Sundance London 2016 Review: Goat


Held up by a phenomenal lead performance, Goat is a good-enough film, held back by a disappointingly lacklustre plot

A somewhat unusual take on the coming-of-age film, Goat is an enjoyable exploration of youth, courage, and masculinity, though it is held back a little by sloppy writing and a sense of aimlessness that, while it might be expected from a film of this kind, here feels unintended, and threatens to pull the viewer out of the film.

The film follows Brad (Ben Schnetzer), who, just before starting college is attacked and badly beaten, leaving him with lasting anxiety and a worry that he lacks courage. In an effort to combat this, Brad joins a fraternity at his college, Phi Sigma Mu, as a “pledge”. Brad’s elder brother Brett (Nick Jonas) is already a member of the fraternity, along with his childhood friend Chance (Gus Halper). Throughout the film, we see Brad undertaking his initiation into the fraternity along with his roommate Will (Danny Flaherty), having to suffer through the “week of hell” – a series of violent, and dangerous challenges.

Largely well put-together, the best parts of Goat come during its action sequences, for lack of a better word. Making up a big chunk of the middle of the film, these are the scenes where the pledges actually undergo their initiation. Dark, violent, occasionally funny, and always verging on the disgusting, the initiation sequences grab your attention spectacularly, playing out kind of like pieces of slow-moving, softcore horror (if that’s a thing – which it definitely is now). As engaging as they are, though, the sequences themselves don’t constitute a plot, and it’s here that Goat starts to fall apart.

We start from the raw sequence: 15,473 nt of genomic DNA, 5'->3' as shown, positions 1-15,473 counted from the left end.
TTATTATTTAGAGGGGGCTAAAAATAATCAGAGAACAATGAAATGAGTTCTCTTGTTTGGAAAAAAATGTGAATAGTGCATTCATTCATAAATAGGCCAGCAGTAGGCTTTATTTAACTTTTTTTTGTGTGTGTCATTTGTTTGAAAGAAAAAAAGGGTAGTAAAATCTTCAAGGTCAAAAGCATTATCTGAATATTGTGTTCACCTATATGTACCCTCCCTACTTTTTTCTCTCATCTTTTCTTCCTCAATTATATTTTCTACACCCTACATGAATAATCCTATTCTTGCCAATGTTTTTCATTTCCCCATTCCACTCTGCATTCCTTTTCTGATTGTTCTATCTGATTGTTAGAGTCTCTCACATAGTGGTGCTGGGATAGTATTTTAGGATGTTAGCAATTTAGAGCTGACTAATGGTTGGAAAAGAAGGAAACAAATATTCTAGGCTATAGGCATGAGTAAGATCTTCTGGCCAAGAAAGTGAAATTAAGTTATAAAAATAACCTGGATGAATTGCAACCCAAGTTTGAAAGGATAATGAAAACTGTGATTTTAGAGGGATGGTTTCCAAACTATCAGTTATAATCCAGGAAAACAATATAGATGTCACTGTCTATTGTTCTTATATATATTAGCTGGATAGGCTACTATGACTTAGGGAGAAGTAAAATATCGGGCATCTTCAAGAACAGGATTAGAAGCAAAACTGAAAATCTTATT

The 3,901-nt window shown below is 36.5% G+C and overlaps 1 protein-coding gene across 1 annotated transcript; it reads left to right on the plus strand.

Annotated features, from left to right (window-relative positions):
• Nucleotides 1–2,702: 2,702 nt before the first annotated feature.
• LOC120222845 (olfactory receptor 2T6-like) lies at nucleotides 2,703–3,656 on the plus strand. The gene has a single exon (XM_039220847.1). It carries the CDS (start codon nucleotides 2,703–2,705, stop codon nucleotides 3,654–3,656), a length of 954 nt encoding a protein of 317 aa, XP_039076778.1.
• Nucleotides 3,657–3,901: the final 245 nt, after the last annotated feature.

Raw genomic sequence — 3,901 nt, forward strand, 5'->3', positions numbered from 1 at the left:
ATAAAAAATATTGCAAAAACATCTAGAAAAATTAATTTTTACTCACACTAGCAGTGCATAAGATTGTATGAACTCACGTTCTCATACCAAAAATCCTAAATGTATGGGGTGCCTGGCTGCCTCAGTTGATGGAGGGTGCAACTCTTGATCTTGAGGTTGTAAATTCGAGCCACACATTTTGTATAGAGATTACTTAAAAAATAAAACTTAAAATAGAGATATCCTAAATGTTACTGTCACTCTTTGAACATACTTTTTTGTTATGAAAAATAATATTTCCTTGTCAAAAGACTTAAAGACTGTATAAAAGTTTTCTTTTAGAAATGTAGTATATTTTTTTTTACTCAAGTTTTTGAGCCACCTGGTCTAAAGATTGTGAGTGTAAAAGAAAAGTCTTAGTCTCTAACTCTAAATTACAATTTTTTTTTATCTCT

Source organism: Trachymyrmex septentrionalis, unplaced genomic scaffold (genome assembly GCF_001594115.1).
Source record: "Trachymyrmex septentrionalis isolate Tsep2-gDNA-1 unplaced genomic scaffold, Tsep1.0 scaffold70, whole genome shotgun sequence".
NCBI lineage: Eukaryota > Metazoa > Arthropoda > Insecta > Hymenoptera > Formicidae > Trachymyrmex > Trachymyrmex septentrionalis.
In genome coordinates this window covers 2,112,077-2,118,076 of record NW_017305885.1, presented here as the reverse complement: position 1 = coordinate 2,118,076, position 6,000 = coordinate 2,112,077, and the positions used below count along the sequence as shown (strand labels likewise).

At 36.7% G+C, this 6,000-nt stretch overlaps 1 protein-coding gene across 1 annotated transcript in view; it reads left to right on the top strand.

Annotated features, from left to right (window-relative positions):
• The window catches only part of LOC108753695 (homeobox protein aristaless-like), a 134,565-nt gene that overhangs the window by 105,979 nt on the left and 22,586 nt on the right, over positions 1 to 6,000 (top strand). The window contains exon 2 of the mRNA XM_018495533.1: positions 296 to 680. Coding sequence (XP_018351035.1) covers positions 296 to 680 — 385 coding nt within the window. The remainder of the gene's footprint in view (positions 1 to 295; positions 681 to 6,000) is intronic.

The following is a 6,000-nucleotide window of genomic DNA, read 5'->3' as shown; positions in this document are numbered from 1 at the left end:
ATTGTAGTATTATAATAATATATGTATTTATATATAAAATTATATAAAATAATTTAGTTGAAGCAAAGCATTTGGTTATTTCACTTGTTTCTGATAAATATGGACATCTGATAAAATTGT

The first act is overly meandering, spending much too much time in-between Brad being attacked and arriving at college, during which nothing happens that couldn’t be condensed into a few minutes of screen time. Once it does get going though, Goat still fails to shake off that meandering tone, as director Andrew Neel flip-flops between storylines and ideas, meaning that even though nothing much actually happens throughout the film, it’s still hard to keep up with what you’re seeing. The end of the film, when stuff actually does start to happen in terms of plot-advancements, is then rushed and abrupt, seeming like a hastily put together attempt at a third act for a story that had no idea when or how it was supposed to end.

Overall, the acting in the film is good – which is particularly important in such a character-driven film as this (read: film with little to no real plot). Jonas and Halper give solid supporting performances, though they both struggle to remain entirely convincing during those moments of the film that ask more of them. Jonas’ acting in particular feels a little strained in places, like he’s reaching for an emotion that just isn’t quite there. Flaherty gives another good performance, if one that is a touch more understated than his co-stars, portraying Will’s uncertainty and desire to be accepted without needing to resort to anything overly theatrical, or “hammy”. The real star of the film, though, is Ben Schnetzer in the lead role. He carries the film for its entire duration, remaining at the appropriate level even when his co-stars struggle next to him. His depiction of anxiety, of existential yearning, and of shattered masculinity creates a fleshed-out completeness for his character, and for the film itself.

Goat (2016), directed by Andrew Neel, featured at Sundance Film Festival London 2016. 


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A 3rd year English student who likes staring at all the pretty moving pictures. Also books, I suppose. I do take English after all

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